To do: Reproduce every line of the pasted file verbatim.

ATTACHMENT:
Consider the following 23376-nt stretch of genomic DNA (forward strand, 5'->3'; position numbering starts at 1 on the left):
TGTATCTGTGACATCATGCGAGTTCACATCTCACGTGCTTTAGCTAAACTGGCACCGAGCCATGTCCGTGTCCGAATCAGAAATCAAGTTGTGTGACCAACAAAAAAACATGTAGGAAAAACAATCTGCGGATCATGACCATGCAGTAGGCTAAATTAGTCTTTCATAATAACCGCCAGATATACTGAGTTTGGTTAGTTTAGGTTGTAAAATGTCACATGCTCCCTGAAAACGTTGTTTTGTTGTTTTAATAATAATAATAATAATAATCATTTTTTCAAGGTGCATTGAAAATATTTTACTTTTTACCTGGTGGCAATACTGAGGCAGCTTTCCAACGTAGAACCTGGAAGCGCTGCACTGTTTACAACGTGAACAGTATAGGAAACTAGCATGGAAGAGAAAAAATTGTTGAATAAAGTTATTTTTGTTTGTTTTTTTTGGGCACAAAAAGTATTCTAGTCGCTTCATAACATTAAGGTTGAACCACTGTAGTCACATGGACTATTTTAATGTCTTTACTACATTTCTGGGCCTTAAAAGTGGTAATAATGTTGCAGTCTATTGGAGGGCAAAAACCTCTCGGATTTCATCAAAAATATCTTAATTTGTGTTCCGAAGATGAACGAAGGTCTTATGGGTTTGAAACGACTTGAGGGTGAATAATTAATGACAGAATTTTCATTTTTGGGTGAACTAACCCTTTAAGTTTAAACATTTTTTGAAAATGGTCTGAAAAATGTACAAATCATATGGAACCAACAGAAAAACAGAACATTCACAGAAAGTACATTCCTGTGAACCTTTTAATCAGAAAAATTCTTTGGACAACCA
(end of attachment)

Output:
Consider the following 23376-nt stretch of genomic DNA (forward strand, 5'->3'; position numbering starts at 1 on the left):
TGTATCTGTGACATCATGCGAGTTCACATCTCACGTGCTTTAGCTAAACTGGCACCGAGCCATGTCCGTGTCCGAATCAGAAATCAAGTTGTGTGACCAACAAAAAAACATGTAGGAAAAACAATCTGCGGATCATGACCATGCAGTAGGCTAAATTAGTCTTTCATAATAACCGCCAGATATACTGAGTTTGGTTAGTTTAGGTTGTAAAATGTCACATGCTCCCTGAAAACGTTGTTTTGTTGTTTTAATAATAATAATAATAATAATCATTTTTTCAAGGTGCATTGAAAATATTTTACTTTTTACCTGGTGGCAATACTGAGGCAGCTTTCCAACGTAGAACCTGGAAGCGCTGCACTGTTTACAACGTGAACAGTATAGGAAACTAGCATGGAAGAGAAAAAATTGTTGAATAAAGTTATTTTTGTTTGTTTTTTTTGGGCACAAAAAGTATTCTAGTCGCTTCATAACATTAAGGTTGAACCACTGTAGTCACATGGACTATTTTAATGTCTTTACTACATTTCTGGGCCTTAAAAGTGGTAATAATGTTGCAGTCTATTGGAGGGCAAAAACCTCTCGGATTTCATCAAAAATATCTTAATTTGTGTTCCGAAGATGAACGAAGGTCTTATGGGTTTGAAACGACTTGAGGGTGAATAATTAATGACAGAATTTTCATTTTTGGGTGAACTAACCCTTTAAGTTTAAACATTTTTTGAAAATGGTCTGAAAAATGTACAAATCATATGGAACCAACAGAAAAACAGAACATTCACAGAAAGTACATTCCTGTGAACCTTTTAATCAGAAAAATTCTTTGGACAACCA